You can't compare these numbers to those of backs in the good old days, of course, because the rushing attempts aren't even close, the passing game back then wasn't anywhere near where it is right now and let's face it – you can't really compare the option to the west coast.

But this has been the most productive rushing attack since 2004, former Head Coach Bill Callahan's first year, where Nebraska averaged just over 176 yards per game.


How does all this relate to Clemson?

Well, if Clemson has a strong suit on their already hefty defense, which ranked at the end of the regular season as one of the top 20 defenses in the country – it's their ability to be tough at the point of attack.

Now, that isn't always illustrated in the statistics, because they faced a lot of teams which weren't run-heavy, but with Alabama and Georgia Tech you had two of the better running teams in the country.

That's definitely the case with Tech, as the option-running team finished third in the country averaging 282.33 yards per game. The Crimson Tide weren't nearly that high, but at just over 196 yards per game in the defensively heavy SEC, that's a solid ground game.

To Clemson's credit they held Tech to just over 200 yards rushing when they faced off in late-October, and it was the very first game of the season when Alabama totaled just over 230 yards on the Tiger "D."

Also of note is the last three games for Clemson, which came in the midst of and immediately following the dismissal of Head Coach Tommy Bowden, is a run of contests where they didn't allow even 100 yards during a game.

Of course, we do have to take into account who they played, as Duke, Virginia and South Carolina rank 103rd, 110th and 109th in rushing yards per game, respectively.

The big dip for the Clemson rush-stopping defense came against Florida State, the game before that three-game win streak to close out the regular season. They gave up a season-high 266 yards against Florida State in the 41-27 loss. While Florida State didn't have a single rusher over 100 yards for that game, they had seven players combine for 36 rushes, with only running back Jermain Thomas and quarterback Christian Ponder totaling at least 10 carries for the game.

Ponder finished the season as the team's third-leading rusher with 404 yards on the ground this year.

Another note here is that Ponder, a quarterback not known for his passing prowess, as he finished the season with 12 touchdowns but 13 interceptions, threw one of each in this game, but was fairly efficient otherwise, completing almost 60 percent of his passes on the game.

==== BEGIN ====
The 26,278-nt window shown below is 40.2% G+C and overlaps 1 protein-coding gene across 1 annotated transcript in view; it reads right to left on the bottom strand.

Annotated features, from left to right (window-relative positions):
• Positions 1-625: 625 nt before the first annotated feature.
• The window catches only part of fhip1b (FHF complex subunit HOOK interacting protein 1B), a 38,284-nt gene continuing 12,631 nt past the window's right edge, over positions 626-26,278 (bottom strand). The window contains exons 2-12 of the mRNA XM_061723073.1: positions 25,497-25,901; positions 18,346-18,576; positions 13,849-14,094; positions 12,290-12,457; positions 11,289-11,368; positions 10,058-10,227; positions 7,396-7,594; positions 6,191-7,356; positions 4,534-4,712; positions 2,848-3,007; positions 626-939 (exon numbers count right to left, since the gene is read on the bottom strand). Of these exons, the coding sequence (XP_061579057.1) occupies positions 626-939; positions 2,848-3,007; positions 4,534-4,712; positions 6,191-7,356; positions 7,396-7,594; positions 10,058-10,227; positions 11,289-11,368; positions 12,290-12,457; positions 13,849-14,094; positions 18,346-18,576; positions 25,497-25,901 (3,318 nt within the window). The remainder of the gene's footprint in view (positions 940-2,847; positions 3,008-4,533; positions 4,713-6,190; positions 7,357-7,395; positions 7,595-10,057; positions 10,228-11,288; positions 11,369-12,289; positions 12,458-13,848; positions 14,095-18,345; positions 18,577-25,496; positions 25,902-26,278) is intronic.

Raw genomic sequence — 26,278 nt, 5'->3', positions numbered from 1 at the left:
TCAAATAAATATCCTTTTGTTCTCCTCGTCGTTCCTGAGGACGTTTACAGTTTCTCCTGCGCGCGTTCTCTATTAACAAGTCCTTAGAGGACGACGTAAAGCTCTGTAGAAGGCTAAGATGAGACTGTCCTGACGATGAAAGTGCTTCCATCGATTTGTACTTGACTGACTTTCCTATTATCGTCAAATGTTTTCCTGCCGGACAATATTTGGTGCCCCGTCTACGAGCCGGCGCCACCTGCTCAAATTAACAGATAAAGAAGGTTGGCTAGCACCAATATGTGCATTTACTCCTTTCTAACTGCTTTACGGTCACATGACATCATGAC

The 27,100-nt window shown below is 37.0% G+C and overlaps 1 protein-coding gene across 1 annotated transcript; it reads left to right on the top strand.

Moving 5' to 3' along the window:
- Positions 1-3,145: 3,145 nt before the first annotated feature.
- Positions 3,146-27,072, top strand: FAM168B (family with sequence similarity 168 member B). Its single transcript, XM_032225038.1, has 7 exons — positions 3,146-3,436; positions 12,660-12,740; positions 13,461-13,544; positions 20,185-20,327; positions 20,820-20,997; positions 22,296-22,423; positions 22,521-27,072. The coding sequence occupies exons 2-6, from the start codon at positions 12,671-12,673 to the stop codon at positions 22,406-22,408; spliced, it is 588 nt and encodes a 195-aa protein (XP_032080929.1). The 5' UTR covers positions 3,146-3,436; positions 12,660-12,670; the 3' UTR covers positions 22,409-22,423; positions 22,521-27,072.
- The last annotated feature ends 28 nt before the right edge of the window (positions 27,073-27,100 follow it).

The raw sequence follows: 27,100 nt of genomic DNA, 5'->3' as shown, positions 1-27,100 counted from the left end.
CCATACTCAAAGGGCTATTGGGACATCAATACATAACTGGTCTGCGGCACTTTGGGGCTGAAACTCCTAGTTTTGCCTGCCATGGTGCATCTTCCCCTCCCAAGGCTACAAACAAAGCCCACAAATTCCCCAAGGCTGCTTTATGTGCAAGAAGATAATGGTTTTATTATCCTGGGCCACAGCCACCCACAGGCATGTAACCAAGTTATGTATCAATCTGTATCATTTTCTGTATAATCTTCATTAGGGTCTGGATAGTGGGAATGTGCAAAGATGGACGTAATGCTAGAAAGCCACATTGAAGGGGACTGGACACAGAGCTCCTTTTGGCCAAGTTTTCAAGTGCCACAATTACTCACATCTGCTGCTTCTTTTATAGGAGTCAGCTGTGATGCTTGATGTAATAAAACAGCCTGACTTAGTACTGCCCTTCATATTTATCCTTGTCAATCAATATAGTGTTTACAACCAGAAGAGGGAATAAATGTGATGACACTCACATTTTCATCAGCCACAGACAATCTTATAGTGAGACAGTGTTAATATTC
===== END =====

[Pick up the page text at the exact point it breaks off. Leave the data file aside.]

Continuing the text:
The might make one thing back to an old unwritten rule of teams who thrive on running the ball that your quarterback doesn't have to be excellent, they simply have to be efficient and you are going to win some games.

Out of all the teams Clemson has faced this year, only Florida State, Alabama and Georgia Tech averaged more yards per game on the ground than Nebraska.

Clemson lost all three.

And out of those three not one had the passing compliment to the running game, Florida St. ranking the highest in that department, finishing the season ranked 87th in the country, averaging 185.8 yards per game. The Huskers averaged almost a hundred more.


This game sets up nice for Nebraska when you look at what the Clemson defense has done against rushing teams. They have had some success, but it would seem that as the team they face can throw the ball more to set up the run, the run becomes that much more effective.

It's not to say this is going to be a cake walk by any means. The Clemson defense is amongst the top 10 in the country in scoring defense, and they have an interior defensive line which is experienced to the tune of no less than three years per man, and they are both over 300 pounds.

But with the versatility Nebraska has in the running game, both running inside and using the perimeter, along with the very effective passing game out of the backfield, this sets up as a contest where the Huskers can do some things without throwing the ball all over the place.

But that might not be so bad for the Huskers, which we will point out in our next breakdown when we concentrate on the receivers.